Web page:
Game I’ll Never Forget: A year after quick exit, Jr. Bucs make ’89 state tournament their destination

EDITOR’S NOTE: Second of an occasional series on memorable games as told from the perspective of the participants.

The “Game I’ll Never Forget” is the culmination of a season I’ll never forget.

But it started with the last game of the previous season.

In the first round of the 1988 District 1-A tournament, a young and unproven University High team faced off against the Cloudland Highlanders.

We played super aggressive defense, pressing and trapping all over the floor and proceeded to send Cloudland guard Matt Hyatt to the free throw line 26 times because we could not keep him from driving to the basket.

On the bus ride home in conversation with my assistant coach John Shulman, I told him that we were quite possibly the dumbest coaches in America. We played the wrong type of defense based on the skills and abilities of our players.

After a brief moment of shock at what I had just said, Coach Shulman and I began planning an entirely new defensive philosophy for 1989. We had many of the same players returning.

We committed to playing a more conservative position defense, blocking out on every shot, and being a great helping team.

“Help the helper,” was commonly echoed in the bowels of old Brooks Gym. We avoided gambling and trying to pressure the ball too much. Every day in practice we used the “shell drill” to teach those concepts. Taking charges was practiced and celebrated.

Our core group was led by seniors Alan Brown, David Crockett, David Thayer, Joey Cowan, Scott Wildman, and Patrick Harmon was one of the first off the bench. One newcomer was junior point guard Todd Easterling. These players led us in accountability.

Coach Shulman or myself would ask after each possession in practice “Who blocked out? Were you in help-side position?” Anyone who didn’t or wasn’t ran a sprint or did pushups — not so much for punishment, but to keep those concepts in the forefront of their minds.

Eventually the guys began evaluating themselves. It was not uncommon for one or more of them to drop and do push-ups without me asking if they blocked out, failed to help, or draw a charge. I cannot begin to recount the number of times Patrick Harmon or someone else would take a charge in a big moment to turn the momentum back our way.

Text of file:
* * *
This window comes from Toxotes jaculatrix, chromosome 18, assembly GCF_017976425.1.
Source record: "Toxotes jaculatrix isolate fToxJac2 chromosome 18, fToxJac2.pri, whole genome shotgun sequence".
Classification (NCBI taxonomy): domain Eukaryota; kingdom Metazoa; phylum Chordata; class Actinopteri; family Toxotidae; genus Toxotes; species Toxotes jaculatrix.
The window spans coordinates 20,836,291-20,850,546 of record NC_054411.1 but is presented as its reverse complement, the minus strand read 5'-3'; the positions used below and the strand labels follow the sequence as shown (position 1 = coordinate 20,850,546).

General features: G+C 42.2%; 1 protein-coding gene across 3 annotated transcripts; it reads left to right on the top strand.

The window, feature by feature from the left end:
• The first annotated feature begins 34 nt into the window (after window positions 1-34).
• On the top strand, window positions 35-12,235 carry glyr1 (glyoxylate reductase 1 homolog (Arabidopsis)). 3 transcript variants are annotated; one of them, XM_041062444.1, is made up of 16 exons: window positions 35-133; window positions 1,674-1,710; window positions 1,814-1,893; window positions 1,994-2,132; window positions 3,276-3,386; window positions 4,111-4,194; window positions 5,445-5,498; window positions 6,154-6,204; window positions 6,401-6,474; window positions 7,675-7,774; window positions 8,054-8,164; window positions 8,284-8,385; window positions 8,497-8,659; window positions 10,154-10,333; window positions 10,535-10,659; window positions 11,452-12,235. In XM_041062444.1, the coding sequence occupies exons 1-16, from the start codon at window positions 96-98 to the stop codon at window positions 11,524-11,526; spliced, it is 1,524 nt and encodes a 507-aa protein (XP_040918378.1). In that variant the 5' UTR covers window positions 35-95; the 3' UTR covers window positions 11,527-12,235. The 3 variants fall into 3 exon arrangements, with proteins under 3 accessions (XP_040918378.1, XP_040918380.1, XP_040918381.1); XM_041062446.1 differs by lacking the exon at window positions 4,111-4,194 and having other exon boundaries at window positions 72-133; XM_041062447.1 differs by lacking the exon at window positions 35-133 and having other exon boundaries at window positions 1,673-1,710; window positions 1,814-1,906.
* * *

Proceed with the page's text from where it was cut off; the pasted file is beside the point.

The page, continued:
The ‘89 season did not get off to a great start. We played a tough schedule. In those days our non-conference slate was filled with AA and AAA schools. We were learning the new defensive philosophy, and were competitive most games.

When conference play began, we were ready to compete for the top spot in our league. In our first of three games against a stout Unaka Rangers team at Brooks Gymnasium, both teams were undefeated in conference play. The game was a close-fought, heated battle.

During the midst of a UH run, water mysteriously got all over the floor in front of Unaka’s bench area. After several minutes of cleanup directed by Coach Snavely (We joked years later that the floor had never been so clean), the momentum had shifted.

With 10 seconds to go, UH’s David Thayer escaped a double team and found an open Scott Wildman at the basket to put us up 44-42. Unaka advanced the ball to half court and called a timeout with 3 seconds to play. We came out intending to call another timeout after seeing the Rangers set-up, but failed to get it called and Rangers Johnny Ensor made Unaka’s only 3 pointer of the game to escape with a 45-44 win.

Later in the regular season up on Stoney Creek, Unaka was riding a 15-game winning streak and had reached No. 3 in the state single-A rankings. Again the game came down to the final seconds.

With just a few seconds on the clock and a four-point lead, Unaka’s Johnny Ensor was fouled and heading to the line to “ice” the game. Suddenly, ice water flew from the general direction of the UH bench toward the other end of the floor, where Ensor stood at the line. Fortunately, there was no video evidence of the culprit. Calm was eventually restored and Unaka pulled out another close win, 61-59.

This set the stage for a third matchup in the District 1-A finals at Chuckey Doak.

We knew that Oliver Springs was an excellent team from District 2. The winner of the UH/Unaka final would be in the opposite side of the region bracket and the loser would likely meet Oliver Springs in a do-or-die game in the region semifinals. A district title game is huge anyway, but avoiding Oliver Springs until the region final made it even bigger.

The district championship matchup with Unaka was again close throughout. The atmosphere was amazing. Both teams’ fans, cheerleaders and players were giving all they had from the start.